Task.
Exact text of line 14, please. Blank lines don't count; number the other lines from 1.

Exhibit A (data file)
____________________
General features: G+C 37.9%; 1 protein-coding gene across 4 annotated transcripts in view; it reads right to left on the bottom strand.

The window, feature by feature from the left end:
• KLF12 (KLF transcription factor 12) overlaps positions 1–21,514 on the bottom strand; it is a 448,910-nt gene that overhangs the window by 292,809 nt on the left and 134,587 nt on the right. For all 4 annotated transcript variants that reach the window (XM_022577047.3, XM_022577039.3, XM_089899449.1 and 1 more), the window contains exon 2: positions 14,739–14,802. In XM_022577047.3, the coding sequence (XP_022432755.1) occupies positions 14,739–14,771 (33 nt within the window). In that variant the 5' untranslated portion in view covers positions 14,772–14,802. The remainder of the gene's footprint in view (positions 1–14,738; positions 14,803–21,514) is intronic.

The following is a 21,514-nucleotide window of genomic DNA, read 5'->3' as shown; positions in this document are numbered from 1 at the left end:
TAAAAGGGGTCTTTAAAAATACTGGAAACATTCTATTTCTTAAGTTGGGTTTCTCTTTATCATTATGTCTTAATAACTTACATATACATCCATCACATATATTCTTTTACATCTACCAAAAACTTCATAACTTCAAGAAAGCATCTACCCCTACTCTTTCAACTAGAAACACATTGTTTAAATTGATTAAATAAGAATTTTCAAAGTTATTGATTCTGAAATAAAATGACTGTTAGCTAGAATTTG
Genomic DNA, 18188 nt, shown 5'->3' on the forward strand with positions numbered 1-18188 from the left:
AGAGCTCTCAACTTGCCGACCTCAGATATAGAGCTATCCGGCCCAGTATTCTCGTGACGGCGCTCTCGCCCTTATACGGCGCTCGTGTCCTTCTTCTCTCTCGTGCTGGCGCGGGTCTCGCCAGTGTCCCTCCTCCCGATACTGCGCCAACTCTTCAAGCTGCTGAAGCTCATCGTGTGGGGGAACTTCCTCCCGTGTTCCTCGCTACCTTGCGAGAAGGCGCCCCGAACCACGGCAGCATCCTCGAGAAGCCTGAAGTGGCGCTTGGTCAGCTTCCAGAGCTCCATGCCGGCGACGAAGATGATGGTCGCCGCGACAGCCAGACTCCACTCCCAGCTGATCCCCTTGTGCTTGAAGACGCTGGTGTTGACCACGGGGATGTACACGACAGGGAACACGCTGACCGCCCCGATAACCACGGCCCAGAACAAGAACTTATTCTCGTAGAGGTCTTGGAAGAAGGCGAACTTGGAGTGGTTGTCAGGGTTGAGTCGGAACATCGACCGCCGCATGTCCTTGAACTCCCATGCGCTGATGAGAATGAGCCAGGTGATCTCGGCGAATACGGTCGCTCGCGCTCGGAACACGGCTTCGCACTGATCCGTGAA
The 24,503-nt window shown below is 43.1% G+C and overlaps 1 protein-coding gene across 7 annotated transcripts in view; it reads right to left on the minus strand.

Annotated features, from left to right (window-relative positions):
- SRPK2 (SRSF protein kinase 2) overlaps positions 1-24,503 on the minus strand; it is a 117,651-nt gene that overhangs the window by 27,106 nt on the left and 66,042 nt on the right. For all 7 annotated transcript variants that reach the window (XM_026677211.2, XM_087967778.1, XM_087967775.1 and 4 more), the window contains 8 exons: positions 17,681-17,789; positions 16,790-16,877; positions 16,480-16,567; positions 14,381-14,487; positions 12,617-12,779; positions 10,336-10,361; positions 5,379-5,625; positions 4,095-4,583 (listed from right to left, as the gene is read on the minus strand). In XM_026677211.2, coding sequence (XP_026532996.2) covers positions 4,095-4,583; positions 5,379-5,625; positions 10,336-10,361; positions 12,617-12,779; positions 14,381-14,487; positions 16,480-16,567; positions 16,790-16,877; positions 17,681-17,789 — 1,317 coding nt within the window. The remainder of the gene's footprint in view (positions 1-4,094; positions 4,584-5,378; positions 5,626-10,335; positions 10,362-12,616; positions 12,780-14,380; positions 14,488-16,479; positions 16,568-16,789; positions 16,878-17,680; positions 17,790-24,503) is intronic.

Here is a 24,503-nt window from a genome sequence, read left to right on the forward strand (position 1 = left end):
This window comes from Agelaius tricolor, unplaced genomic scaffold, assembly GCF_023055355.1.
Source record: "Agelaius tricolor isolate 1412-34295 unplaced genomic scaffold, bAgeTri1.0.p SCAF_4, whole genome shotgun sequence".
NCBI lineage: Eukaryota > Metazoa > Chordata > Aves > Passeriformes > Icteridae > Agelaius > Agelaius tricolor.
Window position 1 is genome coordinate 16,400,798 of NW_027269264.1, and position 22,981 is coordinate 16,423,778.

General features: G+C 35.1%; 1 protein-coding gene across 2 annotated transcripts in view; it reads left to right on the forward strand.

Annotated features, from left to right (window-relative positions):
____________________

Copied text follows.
NCBI lineage: Eukaryota > Metazoa > Chordata > Aves > Passeriformes > Icteridae > Agelaius > Agelaius tricolor.